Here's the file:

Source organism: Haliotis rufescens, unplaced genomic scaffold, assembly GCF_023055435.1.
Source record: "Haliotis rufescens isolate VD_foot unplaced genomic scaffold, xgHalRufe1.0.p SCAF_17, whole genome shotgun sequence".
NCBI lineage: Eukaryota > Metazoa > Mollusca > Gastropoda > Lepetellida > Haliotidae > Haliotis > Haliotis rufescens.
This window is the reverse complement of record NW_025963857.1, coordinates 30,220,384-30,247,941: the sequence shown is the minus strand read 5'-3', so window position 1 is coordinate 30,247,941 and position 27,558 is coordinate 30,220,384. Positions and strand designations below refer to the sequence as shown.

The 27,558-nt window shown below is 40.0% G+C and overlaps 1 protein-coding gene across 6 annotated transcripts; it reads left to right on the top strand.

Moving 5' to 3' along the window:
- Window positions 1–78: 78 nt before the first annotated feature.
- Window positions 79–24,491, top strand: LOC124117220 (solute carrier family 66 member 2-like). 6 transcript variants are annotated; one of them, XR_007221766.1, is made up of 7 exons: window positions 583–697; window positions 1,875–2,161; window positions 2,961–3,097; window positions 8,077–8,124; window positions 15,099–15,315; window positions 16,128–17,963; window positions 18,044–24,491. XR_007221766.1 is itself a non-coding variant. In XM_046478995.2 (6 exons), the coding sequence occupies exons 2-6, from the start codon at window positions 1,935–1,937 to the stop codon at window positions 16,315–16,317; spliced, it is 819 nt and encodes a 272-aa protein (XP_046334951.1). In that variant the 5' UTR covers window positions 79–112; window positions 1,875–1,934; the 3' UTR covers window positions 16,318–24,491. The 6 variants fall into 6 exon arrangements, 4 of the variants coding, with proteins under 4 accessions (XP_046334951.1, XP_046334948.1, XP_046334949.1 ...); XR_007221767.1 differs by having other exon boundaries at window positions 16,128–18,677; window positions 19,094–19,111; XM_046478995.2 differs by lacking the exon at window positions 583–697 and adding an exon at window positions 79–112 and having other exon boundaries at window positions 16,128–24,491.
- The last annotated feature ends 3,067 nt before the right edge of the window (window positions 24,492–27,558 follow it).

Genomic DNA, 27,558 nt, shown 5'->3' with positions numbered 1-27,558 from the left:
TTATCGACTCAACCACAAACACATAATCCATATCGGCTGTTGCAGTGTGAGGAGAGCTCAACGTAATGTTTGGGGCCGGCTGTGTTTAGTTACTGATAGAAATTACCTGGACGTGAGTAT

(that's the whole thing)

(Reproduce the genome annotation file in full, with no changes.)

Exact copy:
Source organism: Haliotis rufescens, unplaced genomic scaffold, assembly GCF_023055435.1.
Source record: "Haliotis rufescens isolate VD_foot unplaced genomic scaffold, xgHalRufe1.0.p SCAF_17, whole genome shotgun sequence".
NCBI lineage: Eukaryota > Metazoa > Mollusca > Gastropoda > Lepetellida > Haliotidae > Haliotis > Haliotis rufescens.
This window is the reverse complement of record NW_025963857.1, coordinates 30,220,384-30,247,941: the sequence shown is the minus strand read 5'-3', so window position 1 is coordinate 30,247,941 and position 27,558 is coordinate 30,220,384. Positions and strand designations below refer to the sequence as shown.

The 27,558-nt window shown below is 40.0% G+C and overlaps 1 protein-coding gene across 6 annotated transcripts; it reads left to right on the top strand.

Moving 5' to 3' along the window:
- Window positions 1–78: 78 nt before the first annotated feature.
- Window positions 79–24,491, top strand: LOC124117220 (solute carrier family 66 member 2-like). 6 transcript variants are annotated; one of them, XR_007221766.1, is made up of 7 exons: window positions 583–697; window positions 1,875–2,161; window positions 2,961–3,097; window positions 8,077–8,124; window positions 15,099–15,315; window positions 16,128–17,963; window positions 18,044–24,491. XR_007221766.1 is itself a non-coding variant. In XM_046478995.2 (6 exons), the coding sequence occupies exons 2-6, from the start codon at window positions 1,935–1,937 to the stop codon at window positions 16,315–16,317; spliced, it is 819 nt and encodes a 272-aa protein (XP_046334951.1). In that variant the 5' UTR covers window positions 79–112; window positions 1,875–1,934; the 3' UTR covers window positions 16,318–24,491. The 6 variants fall into 6 exon arrangements, 4 of the variants coding, with proteins under 4 accessions (XP_046334951.1, XP_046334948.1, XP_046334949.1 ...); XR_007221767.1 differs by having other exon boundaries at window positions 16,128–18,677; window positions 19,094–19,111; XM_046478995.2 differs by lacking the exon at window positions 583–697 and adding an exon at window positions 79–112 and having other exon boundaries at window positions 16,128–24,491.
- The last annotated feature ends 3,067 nt before the right edge of the window (window positions 24,492–27,558 follow it).

Genomic DNA, 27,558 nt, shown 5'->3' with positions numbered 1-27,558 from the left:
TTATCGACTCAACCACAAACACATAATCCATATCGGCTGTTGCAGTGTGAGGAGAGCTCAACGTAATGTTTGGGGCCGGCTGTGTTTAGTTACTGATAGAAATTACCTGGACGTGAGTAT